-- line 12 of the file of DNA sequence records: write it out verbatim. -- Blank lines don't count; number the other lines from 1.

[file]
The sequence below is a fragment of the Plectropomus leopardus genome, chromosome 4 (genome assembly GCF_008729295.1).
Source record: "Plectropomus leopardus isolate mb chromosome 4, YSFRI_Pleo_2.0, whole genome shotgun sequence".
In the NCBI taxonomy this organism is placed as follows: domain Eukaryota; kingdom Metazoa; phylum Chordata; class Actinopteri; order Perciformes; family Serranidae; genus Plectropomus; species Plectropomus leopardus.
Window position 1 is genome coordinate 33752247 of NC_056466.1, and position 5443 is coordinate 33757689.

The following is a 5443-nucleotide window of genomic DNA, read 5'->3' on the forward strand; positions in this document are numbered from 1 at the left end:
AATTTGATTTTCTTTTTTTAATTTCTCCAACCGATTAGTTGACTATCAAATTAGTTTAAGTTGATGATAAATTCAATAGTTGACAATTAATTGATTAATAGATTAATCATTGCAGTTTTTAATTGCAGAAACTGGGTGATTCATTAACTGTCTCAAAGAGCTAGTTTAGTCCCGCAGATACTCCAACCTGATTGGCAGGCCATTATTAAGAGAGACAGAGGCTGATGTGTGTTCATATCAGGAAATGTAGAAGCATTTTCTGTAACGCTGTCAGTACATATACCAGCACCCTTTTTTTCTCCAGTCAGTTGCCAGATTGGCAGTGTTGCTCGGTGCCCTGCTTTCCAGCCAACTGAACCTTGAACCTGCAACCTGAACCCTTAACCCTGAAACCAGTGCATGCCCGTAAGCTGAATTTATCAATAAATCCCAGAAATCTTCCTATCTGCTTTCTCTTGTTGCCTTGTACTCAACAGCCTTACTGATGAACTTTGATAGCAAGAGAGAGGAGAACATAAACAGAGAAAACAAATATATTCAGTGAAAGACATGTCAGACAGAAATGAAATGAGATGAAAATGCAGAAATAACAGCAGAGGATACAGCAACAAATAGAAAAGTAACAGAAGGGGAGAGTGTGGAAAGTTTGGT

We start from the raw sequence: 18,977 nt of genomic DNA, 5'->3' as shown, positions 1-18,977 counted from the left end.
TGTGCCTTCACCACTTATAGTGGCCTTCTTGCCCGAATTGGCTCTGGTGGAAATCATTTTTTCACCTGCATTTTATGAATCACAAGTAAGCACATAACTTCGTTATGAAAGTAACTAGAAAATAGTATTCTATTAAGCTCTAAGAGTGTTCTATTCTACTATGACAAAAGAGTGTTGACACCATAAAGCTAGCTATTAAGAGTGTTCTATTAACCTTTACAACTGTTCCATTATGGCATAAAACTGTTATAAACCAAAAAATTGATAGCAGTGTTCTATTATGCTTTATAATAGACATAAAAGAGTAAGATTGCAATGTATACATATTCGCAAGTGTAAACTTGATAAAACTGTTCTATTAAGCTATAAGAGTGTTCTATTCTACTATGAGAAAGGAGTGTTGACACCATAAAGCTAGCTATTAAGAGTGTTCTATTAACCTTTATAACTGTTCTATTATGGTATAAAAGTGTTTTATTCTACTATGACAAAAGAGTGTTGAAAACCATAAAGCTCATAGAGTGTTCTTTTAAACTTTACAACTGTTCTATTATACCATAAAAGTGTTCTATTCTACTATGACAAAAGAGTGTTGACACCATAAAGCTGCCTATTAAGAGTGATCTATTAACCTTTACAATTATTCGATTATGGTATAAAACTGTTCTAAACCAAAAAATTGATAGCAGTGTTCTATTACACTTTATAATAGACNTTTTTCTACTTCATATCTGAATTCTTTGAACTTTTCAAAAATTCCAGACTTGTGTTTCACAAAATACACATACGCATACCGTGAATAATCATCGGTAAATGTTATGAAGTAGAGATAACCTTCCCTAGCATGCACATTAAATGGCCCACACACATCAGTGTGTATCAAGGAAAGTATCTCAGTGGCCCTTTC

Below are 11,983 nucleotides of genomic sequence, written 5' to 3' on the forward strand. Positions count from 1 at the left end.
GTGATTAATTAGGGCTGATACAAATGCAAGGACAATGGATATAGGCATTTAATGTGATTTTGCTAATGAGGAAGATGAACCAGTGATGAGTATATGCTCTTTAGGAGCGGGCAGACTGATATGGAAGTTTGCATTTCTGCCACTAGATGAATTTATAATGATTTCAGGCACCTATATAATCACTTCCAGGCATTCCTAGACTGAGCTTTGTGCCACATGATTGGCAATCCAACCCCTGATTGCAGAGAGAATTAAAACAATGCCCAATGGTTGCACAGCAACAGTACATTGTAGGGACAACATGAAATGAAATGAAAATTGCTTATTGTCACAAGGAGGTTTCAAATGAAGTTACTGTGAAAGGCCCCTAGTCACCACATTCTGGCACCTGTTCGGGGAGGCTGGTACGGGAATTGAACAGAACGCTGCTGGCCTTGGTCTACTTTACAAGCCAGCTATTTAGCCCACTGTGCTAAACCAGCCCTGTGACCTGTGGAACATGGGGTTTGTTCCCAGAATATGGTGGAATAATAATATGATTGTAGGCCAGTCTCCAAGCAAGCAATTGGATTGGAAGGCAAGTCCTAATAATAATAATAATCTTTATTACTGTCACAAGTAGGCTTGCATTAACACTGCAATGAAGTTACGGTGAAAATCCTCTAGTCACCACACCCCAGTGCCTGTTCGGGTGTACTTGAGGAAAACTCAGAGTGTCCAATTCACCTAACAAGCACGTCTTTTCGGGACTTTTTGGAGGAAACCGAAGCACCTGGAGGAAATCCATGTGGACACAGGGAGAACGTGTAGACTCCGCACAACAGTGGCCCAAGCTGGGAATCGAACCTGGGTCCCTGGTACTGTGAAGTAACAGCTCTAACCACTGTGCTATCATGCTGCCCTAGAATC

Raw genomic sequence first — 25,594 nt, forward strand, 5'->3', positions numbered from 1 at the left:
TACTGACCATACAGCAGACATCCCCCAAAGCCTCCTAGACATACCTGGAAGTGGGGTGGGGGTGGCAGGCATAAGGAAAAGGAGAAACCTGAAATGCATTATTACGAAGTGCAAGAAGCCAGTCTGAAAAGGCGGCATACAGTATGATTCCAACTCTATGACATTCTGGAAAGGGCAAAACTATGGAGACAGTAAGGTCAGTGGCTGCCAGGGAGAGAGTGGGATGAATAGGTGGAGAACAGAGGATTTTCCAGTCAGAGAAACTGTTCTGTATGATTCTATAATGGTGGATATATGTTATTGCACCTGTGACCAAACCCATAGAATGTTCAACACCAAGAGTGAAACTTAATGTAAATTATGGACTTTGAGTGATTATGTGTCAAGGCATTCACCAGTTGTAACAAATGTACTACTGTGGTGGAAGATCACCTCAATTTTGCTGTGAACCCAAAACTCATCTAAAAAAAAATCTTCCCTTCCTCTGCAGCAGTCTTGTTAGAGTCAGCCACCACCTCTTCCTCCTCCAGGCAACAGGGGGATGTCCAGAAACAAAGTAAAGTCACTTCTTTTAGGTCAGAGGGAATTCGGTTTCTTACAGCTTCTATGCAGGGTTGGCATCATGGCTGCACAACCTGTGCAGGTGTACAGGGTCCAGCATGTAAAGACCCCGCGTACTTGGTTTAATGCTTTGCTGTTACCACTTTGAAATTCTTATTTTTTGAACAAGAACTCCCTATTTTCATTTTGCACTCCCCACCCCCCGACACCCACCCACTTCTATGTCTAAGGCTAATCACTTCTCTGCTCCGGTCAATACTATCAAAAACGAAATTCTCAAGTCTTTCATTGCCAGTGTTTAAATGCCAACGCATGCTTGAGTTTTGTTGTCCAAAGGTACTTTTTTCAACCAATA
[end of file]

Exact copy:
TACTGACCATACAGCAGACATCCCCCAAAGCCTCCTAGACATACCTGGAAGTGGGGTGGGGGTGGCAGGCATAAGGAAAAGGAGAAACCTGAAATGCATTATTACGAAGTGCAAGAAGCCAGTCTGAAAAGGCGGCATACAGTATGATTCCAACTCTATGACATTCTGGAAAGGGCAAAACTATGGAGACAGTAAGGTCAGTGGCTGCCAGGGAGAGAGTGGGATGAATAGGTGGAGAACAGAGGATTTTCCAGTCAGAGAAACTGTTCTGTATGATTCTATAATGGTGGATATATGTTATTGCACCTGTGACCAAACCCATAGAATGTTCAACACCAAGAGTGAAACTTAATGTAAATTATGGACTTTGAGTGATTATGTGTCAAGGCATTCACCAGTTGTAACAAATGTACTACTGTGGTGGAAGATCACCTCAATTTTGCTGTGAACCCAAAACTCATCTAAAAAAAAATCTTCCCTTCCTCTGCAGCAGTCTTGTTAGAGTCAGCCACCACCTCTTCCTCCTCCAGGCAACAGGGGGATGTCCAGAAACAAAGTAAAGTCACTTCTTTTAGGTCAGAGGGAATTCGGTTTCTTACAGCTTCTATGCAGGGTTGGCATCATGGCTGCACAACCTGTGCAGGTGTACAGGGTCCAGCATGTAAAGACCCCGCGTACTTGGTTTAATGCTTTGCTGTTACCACTTTGAAATTCTTATTTTTTGAACAAGAACTCCCTATTTTCATTTTGCACTCCCCACCCCCCGACACCCACCCACTTCTATGTCTAAGGCTAATCACTTCTCTGCTCCGGTCAATACTATCAAAAACGAAATTCTCAAGTCTTTCATTGCCAGTGTTTAAATGCCAACGCATGCTTGAGTTTTGTTGTCCAAAGGTACTTTTTTCAACCAATA